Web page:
There was a significant correlationbetween treatment retention and lowbaseline BDI scores in the combinationpharmacotherapy group. This suggeststhat the least depressed subjects mightbe most responsive to the combination,a somewhat counter-intuitive finding.

    However, the numbers were too small tomake a comprehensive interpretation ofthis finding, and the study would have tobe repeated with a larger number oflow Beck score individuals to make aconclusion.

    There was no difference in opiatecraving scale responses between the twogroups. However, there was a significantdecrease in the craving scores over timein both groups, suggesting that opiatecraving falls as a factor of duration of absti-nence from opiates. Alternatively, throughnaltrexones strong blockade of the Muopiate receptor, there may be a down regu-lation of the opiate receptor and aconsequent diminution in craving. Thisreceptor blockade might make an opiateaddict more sensitive to the effects ofopiates on cessation of naltrexone andresumption of narcotic abuse. Indeed, therehave been reports of overdose from opiateson cessation of naltrexone.14

    Overall, the absence of differences intreatment retention and in opiate cravingbetween the two groups suggests that thiscombination of pharmacotherapy in opiateaddicts is no more successful that naltre-xone monotherapy. This study was carriedout on a well-defined and matched groupof addicts. The small numbers in the study,however, do render the findings open to apossible type 2 error, and a similar butlarger study could be undertaken to make adefinitive statement.

    1. Farren CK, OMalley S, Rounsaville B.Naltrexone and opiate abuse. In: Kosten TS,ed. New Treatments for Opiate Dependence: WhichTreatments for Which Patients? New York:Guilford Press; 1997:194- 232.

    2. Roth A, Hogan I, Farren CK. Group therapywith naltrexone in the treatment of opiate abus-ing health professionals. J Subst Abuse Treat.1997;14:1- 4.

    3. Washton A, Pottash A, Gold, MS. Naltrexonein addicted business executives and physicians.J Clin Psychiatry. 1984;45(9):39- 41.

    4. Brahen H, Henderson R, Capone T, Kondal N.Naltrexone treatment in a jail work releaseprogram. J Clin Psychiatry. 1984;45(9):49- 52.

    5. Bradford H, Hurley F, Golondzoeske O,Dorrier C. Interim report on clinic intakeand safety data from 17 NIDA funded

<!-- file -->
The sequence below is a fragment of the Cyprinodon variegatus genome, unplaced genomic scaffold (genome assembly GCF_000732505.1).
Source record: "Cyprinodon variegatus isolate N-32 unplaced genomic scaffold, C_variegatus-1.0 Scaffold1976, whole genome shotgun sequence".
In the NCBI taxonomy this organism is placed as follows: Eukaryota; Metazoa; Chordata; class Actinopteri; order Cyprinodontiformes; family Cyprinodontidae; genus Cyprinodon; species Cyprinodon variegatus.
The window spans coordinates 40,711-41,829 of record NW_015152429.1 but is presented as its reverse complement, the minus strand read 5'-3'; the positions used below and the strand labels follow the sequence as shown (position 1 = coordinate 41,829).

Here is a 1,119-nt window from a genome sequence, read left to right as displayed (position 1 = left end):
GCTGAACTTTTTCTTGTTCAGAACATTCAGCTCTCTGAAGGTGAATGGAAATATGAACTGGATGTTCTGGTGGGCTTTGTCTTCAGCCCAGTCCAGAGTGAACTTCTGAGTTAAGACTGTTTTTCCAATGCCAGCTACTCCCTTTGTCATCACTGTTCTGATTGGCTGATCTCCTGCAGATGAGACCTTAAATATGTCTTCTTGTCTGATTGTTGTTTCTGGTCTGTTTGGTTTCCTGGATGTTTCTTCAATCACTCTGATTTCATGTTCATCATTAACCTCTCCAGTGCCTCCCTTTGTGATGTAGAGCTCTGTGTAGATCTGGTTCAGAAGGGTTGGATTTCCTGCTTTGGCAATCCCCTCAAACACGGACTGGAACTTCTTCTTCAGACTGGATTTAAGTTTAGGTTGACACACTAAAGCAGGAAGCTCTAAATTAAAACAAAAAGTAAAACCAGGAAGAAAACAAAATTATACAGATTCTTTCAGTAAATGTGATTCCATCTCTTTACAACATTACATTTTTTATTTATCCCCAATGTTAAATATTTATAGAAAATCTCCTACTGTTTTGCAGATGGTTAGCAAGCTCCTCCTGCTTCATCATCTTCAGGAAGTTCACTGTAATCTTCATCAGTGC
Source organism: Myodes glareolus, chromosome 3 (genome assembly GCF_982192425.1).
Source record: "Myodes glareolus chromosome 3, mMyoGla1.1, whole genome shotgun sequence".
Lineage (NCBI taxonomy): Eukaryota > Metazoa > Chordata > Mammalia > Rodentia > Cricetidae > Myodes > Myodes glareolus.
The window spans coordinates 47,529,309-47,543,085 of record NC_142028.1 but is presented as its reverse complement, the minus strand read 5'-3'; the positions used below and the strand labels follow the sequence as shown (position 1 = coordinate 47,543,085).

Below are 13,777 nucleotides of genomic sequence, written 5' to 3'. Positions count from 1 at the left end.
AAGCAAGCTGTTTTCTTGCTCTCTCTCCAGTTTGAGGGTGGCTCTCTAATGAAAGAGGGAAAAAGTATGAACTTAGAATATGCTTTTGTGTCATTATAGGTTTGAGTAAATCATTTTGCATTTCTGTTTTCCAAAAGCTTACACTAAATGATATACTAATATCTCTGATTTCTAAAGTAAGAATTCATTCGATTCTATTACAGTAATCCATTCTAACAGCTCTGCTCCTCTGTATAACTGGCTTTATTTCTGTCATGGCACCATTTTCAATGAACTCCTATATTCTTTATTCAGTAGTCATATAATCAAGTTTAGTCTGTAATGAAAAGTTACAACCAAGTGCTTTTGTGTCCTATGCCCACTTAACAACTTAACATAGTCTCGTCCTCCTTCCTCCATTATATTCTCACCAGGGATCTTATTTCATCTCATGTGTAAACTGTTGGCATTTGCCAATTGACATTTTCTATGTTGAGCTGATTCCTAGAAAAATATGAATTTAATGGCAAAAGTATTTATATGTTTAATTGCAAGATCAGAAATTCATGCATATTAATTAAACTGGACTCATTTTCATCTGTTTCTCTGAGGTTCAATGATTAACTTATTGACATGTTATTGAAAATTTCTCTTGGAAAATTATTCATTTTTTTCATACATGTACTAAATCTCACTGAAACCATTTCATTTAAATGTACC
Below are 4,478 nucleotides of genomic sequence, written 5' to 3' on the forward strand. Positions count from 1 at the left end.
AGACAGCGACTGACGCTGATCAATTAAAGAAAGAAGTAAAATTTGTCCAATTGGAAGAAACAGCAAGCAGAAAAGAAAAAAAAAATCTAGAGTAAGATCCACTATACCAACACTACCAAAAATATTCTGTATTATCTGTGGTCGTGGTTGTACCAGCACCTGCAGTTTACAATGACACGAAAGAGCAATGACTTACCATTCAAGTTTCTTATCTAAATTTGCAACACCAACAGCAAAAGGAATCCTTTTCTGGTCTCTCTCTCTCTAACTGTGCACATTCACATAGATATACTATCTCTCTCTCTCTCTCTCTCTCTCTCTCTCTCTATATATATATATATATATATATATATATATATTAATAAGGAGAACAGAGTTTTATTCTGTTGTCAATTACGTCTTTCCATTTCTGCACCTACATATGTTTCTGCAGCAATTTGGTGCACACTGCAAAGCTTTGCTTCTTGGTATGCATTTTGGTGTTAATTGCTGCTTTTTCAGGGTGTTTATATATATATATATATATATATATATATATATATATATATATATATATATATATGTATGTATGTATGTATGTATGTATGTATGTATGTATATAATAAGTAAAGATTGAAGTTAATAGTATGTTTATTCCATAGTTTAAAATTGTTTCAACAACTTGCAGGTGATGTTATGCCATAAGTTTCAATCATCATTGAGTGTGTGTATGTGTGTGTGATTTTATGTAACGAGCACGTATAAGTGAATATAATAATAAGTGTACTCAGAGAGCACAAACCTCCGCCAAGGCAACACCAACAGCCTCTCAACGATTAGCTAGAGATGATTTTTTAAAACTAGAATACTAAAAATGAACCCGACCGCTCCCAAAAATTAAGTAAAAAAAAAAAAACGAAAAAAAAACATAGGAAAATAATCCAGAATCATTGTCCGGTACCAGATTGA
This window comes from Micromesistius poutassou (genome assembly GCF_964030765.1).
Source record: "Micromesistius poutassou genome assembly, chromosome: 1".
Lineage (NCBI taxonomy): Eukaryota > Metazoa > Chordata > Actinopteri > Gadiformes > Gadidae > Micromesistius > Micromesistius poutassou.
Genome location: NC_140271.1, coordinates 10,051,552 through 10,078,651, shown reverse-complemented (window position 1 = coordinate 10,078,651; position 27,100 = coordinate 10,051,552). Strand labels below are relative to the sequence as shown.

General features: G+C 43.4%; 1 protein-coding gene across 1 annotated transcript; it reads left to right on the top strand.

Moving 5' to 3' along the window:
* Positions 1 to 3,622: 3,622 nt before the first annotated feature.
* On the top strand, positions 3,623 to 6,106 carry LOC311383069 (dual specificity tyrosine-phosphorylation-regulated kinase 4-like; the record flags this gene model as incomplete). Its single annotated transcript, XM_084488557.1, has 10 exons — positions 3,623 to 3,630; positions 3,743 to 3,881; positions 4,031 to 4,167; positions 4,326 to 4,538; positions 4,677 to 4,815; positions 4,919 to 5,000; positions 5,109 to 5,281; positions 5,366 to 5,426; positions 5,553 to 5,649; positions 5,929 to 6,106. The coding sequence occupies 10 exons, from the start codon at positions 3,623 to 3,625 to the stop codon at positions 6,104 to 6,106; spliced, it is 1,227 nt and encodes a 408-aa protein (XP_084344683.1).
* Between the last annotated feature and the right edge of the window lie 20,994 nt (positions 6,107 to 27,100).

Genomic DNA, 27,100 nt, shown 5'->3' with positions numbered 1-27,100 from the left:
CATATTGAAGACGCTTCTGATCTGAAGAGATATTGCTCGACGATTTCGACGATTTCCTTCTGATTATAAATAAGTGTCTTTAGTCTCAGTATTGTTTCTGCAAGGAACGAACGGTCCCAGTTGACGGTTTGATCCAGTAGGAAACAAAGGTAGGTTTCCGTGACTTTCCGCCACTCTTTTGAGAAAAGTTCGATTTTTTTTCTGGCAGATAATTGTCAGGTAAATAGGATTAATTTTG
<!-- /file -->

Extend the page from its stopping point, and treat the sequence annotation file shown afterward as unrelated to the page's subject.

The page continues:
Farren & OMalley


  • naltrexone centers. In: Julius D, Renault P,eds. Narcotic Antagonists: Naltrexone. NIDAResearch Monograph. Vol 9. Washington,DC: US Government Printing Office; 1975:163-171.

    6. Crowley T, Wagner J, Zerbe G, Macdonald M.Naltrexone induced dysphoria in former opiateaddicts. Am J Psychiatry. 1985;142:1081- 1083.

    7. Akaoka H, Aston-Jones G. Indirect sero-tonergic agonists attenuate neuronal opiatewithdrawal. Neuroscience. 1993;54(3):561- 565.

    8. Landabaso M, Iraurgi I, Jimenez-Lerma J, SanzJ, Fernadez de Corres B, Araluce K, Calle R,Gutierrez-Fraile M. A randomized trial ofadding fluoxetine to a naltrexone treatmentprogram for heroin addicts. Addiction. 1998;93(5):739- 744.

    9. Maremmani I, Zolesi O, Daini L,Castrogiovanni P, Tagliamonte A. Fluoxetineimproves outcome in addicted patients withopiate antagonists. Am J Addict. 1995;4:267- 271.

    10. Gerra G, Fertonani G, Zaimovic A, et al.Hostility in heroin abusers subtypes: fluoxetineand naltrexone treatment. Progres s in Neuro-psychopharmacology and Biological Psychiatry. 1995;19(8):1225- 1237.

    11. Beck A, Ward C, Mendelson M. An inventoryfor measuring depression. Arch Gen Psychiatry.1996;53:461- 471.

    12. Anton R, Moak DH, Latham P. Theobsessive-compulsive drinking scale: a newmethod of assessing outcome in alcoholismtreatment studies. Arch Gen Psychiatry. 1996;53:225- 231.

    13. Croop R, Faulkner E, Labriola D. The safetyprofile of naltrexone in the treatment ofalcoholism. Results from a multicenter usagestudy. Arch Gen Psychiatry. 1997;54:1130- 1135.

    14. Miotto K, McCann M, Rawson R, Frosh D,Ling W. Overdose, suicide attempts, and deathamong a cohort of naltrexone-treated opioidaddicts. Drug Alcohol Depend. 1997;45(1- 2):131-134.

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    234 VOLUME 11 NUMBER 3 SUMMER 2002